In 1880, he even went so far as to create a mock plantation in a Boston field with over a hundred black actors in
costume, including "overseers, bloodhounds and darkies at work ... indulging in songs, dances [and] antics peculiar
to their people"
In 1881 the 65-strong Haverly's Colored Minstrels opened at Her Majesty's Theatre in London, where
The Times wrote: "There can be no doubt of the spontaneity of the outbursts of sound, or of the enjoyment with which
the performers take part in the dances and frolics of the evening. The heartiness of their fun seems to communicate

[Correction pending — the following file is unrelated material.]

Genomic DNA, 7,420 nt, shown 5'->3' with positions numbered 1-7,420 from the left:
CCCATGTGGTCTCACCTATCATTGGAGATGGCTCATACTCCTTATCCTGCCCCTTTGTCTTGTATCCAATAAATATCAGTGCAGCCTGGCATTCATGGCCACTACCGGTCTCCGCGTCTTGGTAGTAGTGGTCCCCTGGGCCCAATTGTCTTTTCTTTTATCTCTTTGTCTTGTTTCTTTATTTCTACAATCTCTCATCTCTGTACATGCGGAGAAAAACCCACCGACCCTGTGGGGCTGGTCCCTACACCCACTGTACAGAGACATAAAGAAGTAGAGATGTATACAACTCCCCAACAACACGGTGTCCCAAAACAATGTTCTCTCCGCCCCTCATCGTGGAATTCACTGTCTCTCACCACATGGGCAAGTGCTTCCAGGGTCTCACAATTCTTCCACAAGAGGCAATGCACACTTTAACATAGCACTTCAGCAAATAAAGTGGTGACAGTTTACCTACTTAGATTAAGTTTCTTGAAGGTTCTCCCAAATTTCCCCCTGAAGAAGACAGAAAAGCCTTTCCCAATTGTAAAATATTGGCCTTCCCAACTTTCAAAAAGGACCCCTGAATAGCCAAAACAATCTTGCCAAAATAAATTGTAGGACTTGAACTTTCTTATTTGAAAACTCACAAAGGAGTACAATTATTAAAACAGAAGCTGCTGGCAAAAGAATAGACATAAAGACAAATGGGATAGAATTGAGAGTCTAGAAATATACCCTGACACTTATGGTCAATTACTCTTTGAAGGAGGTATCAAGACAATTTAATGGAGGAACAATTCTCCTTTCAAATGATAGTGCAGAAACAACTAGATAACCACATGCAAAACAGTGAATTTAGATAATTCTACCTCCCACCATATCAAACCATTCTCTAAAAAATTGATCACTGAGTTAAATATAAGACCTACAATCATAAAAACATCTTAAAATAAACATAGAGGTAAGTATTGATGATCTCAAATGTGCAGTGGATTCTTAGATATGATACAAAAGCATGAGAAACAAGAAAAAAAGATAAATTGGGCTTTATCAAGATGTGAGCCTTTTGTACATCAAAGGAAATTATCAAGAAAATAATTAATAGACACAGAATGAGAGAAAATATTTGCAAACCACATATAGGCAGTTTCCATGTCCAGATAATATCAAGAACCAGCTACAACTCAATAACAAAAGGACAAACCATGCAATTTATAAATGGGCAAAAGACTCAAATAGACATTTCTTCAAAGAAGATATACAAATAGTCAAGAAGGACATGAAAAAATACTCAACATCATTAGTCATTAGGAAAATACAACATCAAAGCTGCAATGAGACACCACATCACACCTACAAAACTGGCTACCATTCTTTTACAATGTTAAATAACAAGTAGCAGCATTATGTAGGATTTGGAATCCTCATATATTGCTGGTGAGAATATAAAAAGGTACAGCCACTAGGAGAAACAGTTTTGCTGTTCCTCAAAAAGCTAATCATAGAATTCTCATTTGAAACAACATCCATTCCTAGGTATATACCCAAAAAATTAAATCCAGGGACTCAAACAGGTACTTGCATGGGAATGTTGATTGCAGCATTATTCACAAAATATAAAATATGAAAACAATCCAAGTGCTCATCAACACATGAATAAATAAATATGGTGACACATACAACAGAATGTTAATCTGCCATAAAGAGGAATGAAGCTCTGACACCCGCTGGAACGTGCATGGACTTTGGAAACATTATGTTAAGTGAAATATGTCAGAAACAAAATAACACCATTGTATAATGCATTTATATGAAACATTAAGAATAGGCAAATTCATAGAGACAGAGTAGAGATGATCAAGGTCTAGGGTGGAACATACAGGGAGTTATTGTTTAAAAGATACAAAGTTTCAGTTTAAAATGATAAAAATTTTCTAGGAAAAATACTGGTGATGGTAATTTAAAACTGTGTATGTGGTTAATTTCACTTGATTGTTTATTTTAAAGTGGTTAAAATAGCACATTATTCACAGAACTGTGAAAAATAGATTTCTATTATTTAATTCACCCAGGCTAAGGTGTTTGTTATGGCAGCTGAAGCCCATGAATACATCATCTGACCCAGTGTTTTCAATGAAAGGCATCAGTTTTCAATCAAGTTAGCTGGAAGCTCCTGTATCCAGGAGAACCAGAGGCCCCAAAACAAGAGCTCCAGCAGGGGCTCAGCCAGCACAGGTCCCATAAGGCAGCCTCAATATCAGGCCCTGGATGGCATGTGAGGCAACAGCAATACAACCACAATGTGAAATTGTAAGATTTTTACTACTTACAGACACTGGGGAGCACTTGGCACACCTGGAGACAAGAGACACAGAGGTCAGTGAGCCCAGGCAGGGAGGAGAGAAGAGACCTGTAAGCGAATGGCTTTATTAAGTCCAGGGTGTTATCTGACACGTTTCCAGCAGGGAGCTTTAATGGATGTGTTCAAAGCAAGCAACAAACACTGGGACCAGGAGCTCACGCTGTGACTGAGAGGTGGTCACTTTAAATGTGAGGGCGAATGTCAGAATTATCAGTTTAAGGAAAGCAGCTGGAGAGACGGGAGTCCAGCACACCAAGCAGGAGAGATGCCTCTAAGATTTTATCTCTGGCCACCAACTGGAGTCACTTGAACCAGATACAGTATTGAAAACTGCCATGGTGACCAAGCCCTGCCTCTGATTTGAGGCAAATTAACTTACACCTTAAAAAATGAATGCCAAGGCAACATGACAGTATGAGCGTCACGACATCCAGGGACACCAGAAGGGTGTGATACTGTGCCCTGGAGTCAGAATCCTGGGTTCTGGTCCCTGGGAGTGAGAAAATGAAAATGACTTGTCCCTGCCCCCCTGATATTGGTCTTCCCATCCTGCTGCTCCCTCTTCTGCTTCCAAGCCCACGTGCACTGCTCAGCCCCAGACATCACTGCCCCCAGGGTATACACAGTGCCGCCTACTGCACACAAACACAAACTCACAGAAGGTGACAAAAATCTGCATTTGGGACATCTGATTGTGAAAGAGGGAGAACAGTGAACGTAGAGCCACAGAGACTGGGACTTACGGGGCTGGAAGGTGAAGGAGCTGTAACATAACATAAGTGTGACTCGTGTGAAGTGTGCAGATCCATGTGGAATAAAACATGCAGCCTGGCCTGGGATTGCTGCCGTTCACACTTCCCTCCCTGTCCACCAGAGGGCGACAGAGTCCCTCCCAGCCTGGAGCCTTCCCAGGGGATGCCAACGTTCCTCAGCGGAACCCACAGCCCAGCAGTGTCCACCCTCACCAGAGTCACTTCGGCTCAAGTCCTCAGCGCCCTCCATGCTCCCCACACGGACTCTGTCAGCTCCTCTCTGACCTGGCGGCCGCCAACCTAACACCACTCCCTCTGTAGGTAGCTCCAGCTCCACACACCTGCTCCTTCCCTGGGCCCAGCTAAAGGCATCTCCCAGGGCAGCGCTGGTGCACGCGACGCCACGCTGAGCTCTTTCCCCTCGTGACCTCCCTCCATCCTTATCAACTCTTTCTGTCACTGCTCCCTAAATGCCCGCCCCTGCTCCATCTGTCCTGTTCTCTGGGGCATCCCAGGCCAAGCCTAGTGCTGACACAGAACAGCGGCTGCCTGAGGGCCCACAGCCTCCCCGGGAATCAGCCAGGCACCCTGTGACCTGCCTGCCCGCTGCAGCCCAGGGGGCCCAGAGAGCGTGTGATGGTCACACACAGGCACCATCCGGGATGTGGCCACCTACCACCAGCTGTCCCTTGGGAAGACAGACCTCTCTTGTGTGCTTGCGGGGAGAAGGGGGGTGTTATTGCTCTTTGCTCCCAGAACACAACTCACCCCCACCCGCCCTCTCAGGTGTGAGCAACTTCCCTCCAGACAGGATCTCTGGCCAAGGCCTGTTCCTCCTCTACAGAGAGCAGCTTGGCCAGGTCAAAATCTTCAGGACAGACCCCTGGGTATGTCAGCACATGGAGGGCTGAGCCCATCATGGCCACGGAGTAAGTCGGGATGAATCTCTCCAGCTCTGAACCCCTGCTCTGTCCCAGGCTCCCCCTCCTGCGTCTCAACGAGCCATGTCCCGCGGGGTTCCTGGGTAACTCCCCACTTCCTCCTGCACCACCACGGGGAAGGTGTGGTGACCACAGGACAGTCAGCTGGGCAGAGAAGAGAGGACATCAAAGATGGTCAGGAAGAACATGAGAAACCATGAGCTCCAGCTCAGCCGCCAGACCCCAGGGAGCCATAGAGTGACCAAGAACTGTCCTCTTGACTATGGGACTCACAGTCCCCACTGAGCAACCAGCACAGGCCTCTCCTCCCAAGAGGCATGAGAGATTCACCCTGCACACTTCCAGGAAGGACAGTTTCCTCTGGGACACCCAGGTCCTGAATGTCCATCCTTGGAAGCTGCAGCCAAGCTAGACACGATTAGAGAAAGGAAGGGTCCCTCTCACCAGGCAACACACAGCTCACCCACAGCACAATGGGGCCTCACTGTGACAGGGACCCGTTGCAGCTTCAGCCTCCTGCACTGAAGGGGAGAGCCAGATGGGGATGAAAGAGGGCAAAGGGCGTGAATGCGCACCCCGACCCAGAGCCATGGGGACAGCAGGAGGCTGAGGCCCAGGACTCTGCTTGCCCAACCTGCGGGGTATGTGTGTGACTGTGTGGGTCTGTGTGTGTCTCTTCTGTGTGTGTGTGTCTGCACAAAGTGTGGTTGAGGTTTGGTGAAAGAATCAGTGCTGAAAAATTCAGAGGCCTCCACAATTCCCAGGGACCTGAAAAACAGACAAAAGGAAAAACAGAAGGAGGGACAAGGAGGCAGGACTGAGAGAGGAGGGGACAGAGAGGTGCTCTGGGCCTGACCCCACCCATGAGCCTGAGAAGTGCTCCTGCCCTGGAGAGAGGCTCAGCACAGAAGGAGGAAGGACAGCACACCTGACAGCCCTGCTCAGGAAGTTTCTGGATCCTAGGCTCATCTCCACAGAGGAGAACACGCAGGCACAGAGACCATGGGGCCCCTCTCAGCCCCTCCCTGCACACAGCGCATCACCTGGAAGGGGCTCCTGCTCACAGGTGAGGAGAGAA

itself to the audience."
Peter Fryer notes, "There were 20 dancers, a banjo orchestra, and 8 players of bones and
8 of tambourines -16 musicians who sat in two rows on the stage and made 'a most picturesque display in unison'."
The huge troupe was successful, but Haverly found it difficult to manage both them and the Mastodons. He sold the
Georgia Minstrels to Charles and Gustave Frohman in 1882.